Saturday, April 9, 2016

I journeyed all day from Kathmandu to Chitwan by bus.  Due to working on the 'highway' a two lane road through mountain passes the trip took 7 plus hours.  Along the way I saw damage done by the earthquake to homes and buildings and places where the highway was being repaired from the landslides that closed it for quite a while.  What I also saw was people working everywhere.  The Nepali are an industrious people.  If they have a motor it will soon be pulling a cart and carrying either people or goods. If they have a few feet of space in a building it becomes a store selling water and soda and other snacks.   In a couple of months the weather will resort to monsoons and life must be quite a bit harder with constant rains during the hottest times. In Chitwan I am staying at the Jungle Safari Lodge.  This is a beautiful place with lovely grounds and the rooms are very modern.  When I arrived they were experiencing load sharing.  This country due to the fact this is a dry time of year has a shortage of electricity. The rivers are drier causing less hydroelectric power and promises by the government to work on extending the power grid go unfulfilled every year.  Last year they had 14 hours a day of power outage.
Tomorrow I meet with administrators from two schools that we work with followed by our partners Nourish Nepal. We are seeking ways to make our education initiatives more successful.  This give me a chance to hear what their biggest problems are and I am proposing we work towards creating a Learning Center to help teach the teachers more effective ways to reach the student.  That is all for now.

Friday, April 8, 2016

www.globalactioncoalition.orgI promised to take you with me so our first stop is the village of Kavre.  I have been staying with the founders of Yogdan Foundation, former members of the Tampa community who have returned to Kathmandu.  They had purchased land on the top of a hill in the village of Kavre north of Kathmandu to have a get away place. When the earthquake happened they headed up to there to find that nobody had come to help and most of the houses around 240 families were destroyed.  Luckily they had no fatalities.  Talking with the mothers of the village who had seen their world turned upside down was quite sobering.  They lived perched on their hill top village homeless and experiencing constant tremors wondering at any moment if there would be more destruction.  Punam and Atulya new at once that there would be no help from the government and they contacted everyone they knew to build temporary housing so that they would have shelter from the elements.  Global Action Coalition and the Tampa Bay Nepalese community responded.  The simple housing might not be much to us but as you can see they have taken great care to make them homes.  Our next step is to build houses for the most neediest.  Another project Punam started was to use the community center for a small sewing factory for the local girls.  There are 5 machines and in one of the photos the young manager of this enterprise is showing off a new product.  One of the inhabitants was this 100 year old woman.  The small path up to her home is daunting but she is nimble and a loving person. Our visit was a big hit for the children too.  I also met an Austrian man who had build a retreat center on a piece of land.  He would love to have help in rebuilding the bathrooms in the village school.  There is so much to do here, but I believe we can help them.  Enjoy the photos and forgive me if they are not perfectly aligned.  Rob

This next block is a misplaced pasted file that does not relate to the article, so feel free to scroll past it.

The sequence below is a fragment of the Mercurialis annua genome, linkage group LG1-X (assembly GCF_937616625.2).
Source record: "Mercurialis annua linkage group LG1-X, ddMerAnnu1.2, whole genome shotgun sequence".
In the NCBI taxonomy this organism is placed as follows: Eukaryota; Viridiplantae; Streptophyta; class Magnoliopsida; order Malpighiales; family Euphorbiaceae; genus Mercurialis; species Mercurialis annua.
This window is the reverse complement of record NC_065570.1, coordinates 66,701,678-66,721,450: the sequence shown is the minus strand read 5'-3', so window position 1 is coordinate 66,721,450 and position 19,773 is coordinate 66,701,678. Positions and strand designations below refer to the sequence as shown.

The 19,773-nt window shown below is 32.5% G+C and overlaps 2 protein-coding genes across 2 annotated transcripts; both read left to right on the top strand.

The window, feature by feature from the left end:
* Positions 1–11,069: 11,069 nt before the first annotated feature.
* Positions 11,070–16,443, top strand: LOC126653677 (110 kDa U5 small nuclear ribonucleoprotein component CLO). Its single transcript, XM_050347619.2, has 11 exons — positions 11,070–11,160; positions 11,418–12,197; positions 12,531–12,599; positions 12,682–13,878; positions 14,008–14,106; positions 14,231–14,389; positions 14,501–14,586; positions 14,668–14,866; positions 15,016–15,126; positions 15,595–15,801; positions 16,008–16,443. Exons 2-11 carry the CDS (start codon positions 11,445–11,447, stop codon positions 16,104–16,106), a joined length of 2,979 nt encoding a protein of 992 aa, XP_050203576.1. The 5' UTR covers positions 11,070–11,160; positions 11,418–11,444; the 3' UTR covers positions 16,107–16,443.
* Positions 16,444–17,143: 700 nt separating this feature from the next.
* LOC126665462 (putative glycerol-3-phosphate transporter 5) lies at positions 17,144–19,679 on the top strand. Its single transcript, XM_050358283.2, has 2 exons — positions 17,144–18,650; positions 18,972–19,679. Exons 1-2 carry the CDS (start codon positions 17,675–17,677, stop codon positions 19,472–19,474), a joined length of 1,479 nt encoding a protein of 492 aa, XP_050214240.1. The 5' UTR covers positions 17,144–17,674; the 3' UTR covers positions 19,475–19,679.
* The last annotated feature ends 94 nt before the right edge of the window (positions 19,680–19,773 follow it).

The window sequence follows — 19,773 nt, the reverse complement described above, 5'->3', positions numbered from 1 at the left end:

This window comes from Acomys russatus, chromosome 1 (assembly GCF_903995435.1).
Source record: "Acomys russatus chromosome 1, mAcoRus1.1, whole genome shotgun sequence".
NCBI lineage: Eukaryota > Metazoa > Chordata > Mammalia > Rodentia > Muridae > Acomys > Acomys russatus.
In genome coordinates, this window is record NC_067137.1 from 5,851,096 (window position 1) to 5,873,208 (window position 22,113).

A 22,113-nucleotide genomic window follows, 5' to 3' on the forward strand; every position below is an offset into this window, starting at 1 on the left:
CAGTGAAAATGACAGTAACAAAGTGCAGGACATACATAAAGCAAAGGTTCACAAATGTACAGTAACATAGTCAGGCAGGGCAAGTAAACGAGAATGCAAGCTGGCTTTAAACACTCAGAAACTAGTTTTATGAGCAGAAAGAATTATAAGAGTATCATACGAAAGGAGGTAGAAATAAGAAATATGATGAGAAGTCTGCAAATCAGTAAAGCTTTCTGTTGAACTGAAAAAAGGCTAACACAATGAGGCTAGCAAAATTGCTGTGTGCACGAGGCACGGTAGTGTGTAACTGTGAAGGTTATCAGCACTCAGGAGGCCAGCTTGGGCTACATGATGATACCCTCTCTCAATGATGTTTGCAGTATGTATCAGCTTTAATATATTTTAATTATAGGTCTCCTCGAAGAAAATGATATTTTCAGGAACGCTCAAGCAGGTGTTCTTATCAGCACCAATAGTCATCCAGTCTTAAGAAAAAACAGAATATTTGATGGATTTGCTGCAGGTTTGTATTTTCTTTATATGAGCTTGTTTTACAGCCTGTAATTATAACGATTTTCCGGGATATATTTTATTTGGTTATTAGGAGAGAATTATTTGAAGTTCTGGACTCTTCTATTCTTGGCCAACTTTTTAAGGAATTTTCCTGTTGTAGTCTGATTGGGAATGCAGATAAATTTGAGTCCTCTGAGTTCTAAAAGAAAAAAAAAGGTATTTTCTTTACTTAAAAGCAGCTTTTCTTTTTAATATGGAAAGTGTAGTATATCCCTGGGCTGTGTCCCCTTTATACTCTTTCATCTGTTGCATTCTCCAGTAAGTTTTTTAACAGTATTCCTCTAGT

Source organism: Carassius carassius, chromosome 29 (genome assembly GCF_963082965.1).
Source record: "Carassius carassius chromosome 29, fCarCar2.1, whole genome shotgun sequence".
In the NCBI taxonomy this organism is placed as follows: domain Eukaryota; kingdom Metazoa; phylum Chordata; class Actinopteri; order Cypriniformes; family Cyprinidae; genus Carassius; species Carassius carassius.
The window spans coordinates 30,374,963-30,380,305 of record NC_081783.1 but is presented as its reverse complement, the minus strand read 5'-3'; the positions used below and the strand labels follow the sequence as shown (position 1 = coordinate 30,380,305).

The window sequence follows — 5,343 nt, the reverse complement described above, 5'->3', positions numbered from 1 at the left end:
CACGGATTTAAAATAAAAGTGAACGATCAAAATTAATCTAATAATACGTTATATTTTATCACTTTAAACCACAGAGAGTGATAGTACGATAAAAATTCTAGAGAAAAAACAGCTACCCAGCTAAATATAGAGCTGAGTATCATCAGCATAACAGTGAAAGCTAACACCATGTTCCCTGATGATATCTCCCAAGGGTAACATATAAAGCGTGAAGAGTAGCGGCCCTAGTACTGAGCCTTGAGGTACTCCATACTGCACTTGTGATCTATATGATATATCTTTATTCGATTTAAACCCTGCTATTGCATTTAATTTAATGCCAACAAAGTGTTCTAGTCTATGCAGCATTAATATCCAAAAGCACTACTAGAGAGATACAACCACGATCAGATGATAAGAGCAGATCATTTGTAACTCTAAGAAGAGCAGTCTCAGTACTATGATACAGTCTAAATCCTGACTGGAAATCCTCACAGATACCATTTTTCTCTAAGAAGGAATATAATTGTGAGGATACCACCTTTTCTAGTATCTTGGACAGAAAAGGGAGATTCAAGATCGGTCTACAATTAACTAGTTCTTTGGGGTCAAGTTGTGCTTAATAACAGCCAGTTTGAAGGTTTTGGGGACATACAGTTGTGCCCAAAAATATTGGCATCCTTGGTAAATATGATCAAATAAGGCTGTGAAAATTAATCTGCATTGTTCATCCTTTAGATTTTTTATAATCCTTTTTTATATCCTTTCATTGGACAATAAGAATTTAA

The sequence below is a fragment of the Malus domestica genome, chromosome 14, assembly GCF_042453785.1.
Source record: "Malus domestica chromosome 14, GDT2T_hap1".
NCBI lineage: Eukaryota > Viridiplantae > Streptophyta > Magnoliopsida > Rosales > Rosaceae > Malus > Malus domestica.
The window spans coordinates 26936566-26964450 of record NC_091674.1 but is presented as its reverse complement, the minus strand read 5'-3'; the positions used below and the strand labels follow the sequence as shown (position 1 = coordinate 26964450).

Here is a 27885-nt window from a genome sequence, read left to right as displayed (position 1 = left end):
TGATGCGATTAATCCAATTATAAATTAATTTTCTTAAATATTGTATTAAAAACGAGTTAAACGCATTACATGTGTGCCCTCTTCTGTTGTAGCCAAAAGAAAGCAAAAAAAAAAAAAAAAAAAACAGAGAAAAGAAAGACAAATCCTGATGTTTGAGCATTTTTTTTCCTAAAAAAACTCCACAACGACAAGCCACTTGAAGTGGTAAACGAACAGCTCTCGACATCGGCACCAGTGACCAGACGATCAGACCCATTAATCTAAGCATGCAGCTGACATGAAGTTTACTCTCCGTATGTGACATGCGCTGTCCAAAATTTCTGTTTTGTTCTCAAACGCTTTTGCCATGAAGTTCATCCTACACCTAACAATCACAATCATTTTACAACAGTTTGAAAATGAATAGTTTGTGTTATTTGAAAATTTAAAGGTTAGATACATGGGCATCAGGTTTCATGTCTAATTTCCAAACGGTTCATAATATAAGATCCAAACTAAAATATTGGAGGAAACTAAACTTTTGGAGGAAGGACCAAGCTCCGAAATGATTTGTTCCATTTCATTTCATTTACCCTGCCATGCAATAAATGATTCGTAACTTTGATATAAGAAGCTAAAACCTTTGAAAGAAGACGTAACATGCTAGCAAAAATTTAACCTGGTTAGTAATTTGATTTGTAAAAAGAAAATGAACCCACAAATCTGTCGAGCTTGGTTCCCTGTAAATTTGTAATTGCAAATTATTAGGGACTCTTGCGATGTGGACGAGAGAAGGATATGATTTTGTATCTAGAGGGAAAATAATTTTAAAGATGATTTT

Young mother 
4 people live inside this shelter
a grouping of shelters
The Manager of the new enterprise

Can you imagine she is 100 years old

what a smile

Another family

Tuesday, April 5, 2016

Friends of the World
On Tuesday I head to Nepal for my 3rd visit. I hope you will follow this blog as I travel to earthquake devastated villages and also visit projects we are working on in the country. Every time I go I find my heart moved in so many various ways.  Whether it is the welcome and hospitality of the people, many who have so little yet are so generous or seeing how people survive day to day eking out their existence.  I will try to take you along with me so you can feel the pulse of life in this far away land that even the name of Nepal and Kathmandu evokes exotic memories.